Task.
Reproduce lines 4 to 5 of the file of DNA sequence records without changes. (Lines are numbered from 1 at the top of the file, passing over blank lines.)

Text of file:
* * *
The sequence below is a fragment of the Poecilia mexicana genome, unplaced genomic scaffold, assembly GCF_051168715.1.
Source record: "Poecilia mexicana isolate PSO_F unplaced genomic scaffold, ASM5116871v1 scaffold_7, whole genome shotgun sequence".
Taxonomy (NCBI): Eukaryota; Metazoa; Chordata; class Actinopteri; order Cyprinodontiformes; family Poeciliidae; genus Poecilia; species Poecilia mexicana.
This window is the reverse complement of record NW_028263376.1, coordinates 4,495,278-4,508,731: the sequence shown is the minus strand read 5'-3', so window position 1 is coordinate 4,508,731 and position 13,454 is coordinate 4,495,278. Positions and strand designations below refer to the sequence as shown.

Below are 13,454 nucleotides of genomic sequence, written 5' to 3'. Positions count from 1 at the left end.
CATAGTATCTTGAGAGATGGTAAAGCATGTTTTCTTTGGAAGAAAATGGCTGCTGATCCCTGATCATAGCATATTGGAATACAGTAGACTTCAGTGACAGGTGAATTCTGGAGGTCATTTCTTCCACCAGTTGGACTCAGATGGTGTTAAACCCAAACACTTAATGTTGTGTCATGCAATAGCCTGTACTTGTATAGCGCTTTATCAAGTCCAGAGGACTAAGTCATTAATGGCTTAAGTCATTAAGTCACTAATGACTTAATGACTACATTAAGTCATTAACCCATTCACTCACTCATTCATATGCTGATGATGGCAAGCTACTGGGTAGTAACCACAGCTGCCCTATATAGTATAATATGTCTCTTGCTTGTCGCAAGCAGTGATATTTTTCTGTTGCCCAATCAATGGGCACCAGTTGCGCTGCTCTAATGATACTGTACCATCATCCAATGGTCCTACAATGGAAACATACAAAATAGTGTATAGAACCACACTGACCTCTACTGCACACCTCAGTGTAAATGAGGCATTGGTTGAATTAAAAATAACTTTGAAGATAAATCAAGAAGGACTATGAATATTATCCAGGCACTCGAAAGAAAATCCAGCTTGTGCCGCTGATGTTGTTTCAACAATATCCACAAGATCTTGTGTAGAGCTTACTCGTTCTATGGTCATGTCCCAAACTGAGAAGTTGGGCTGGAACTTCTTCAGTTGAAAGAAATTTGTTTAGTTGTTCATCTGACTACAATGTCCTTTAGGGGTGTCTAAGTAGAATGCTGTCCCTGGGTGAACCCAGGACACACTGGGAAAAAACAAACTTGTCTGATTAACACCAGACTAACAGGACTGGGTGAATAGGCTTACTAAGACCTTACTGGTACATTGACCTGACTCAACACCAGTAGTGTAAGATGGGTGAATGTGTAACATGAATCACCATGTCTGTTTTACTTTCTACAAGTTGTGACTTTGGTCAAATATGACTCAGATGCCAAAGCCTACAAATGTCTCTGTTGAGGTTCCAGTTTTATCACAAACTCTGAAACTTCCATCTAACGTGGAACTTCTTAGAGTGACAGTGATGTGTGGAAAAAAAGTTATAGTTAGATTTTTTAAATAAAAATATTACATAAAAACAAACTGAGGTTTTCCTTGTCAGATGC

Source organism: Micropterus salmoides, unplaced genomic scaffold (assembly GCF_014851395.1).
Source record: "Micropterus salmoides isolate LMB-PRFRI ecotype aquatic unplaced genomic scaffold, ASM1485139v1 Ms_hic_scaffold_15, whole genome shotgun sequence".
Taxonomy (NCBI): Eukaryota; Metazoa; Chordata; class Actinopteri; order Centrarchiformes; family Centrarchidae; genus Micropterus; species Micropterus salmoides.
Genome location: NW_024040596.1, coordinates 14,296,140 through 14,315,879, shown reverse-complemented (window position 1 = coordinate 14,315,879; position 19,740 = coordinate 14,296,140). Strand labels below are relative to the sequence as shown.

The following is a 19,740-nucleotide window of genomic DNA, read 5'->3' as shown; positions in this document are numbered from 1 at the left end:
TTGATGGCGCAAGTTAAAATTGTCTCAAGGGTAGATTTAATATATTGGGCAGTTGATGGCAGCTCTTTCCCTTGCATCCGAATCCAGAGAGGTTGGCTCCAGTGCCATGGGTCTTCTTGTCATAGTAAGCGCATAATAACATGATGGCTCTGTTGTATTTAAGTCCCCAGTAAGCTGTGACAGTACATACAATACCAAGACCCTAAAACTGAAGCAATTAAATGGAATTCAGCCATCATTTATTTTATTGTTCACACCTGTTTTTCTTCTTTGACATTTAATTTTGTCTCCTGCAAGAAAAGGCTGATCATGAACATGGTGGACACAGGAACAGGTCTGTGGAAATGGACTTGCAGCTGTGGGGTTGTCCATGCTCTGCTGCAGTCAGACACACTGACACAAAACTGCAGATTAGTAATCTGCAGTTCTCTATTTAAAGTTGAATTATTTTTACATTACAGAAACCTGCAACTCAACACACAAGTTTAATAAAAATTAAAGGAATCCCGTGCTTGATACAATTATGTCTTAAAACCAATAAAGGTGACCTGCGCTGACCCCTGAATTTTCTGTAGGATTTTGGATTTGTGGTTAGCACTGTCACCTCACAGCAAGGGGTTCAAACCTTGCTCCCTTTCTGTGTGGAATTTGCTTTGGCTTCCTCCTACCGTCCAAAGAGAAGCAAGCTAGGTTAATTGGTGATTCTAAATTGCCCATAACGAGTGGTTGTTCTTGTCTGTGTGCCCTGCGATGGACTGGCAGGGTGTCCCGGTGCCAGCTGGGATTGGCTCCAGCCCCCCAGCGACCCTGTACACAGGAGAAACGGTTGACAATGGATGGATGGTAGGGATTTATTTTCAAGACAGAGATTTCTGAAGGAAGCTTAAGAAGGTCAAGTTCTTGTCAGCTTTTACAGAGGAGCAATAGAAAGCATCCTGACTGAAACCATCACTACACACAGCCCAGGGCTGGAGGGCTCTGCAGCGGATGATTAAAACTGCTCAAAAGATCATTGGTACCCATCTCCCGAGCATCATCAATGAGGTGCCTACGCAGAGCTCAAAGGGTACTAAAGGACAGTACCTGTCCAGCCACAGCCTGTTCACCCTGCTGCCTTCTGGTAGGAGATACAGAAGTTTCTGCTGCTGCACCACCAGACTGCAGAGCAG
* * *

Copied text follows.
This window is the reverse complement of record NW_028263376.1, coordinates 4,495,278-4,508,731: the sequence shown is the minus strand read 5'-3', so window position 1 is coordinate 4,508,731 and position 13,454 is coordinate 4,495,278. Positions and strand designations below refer to the sequence as shown.

Below are 13,454 nucleotides of genomic sequence, written 5' to 3'. Positions count from 1 at the left end.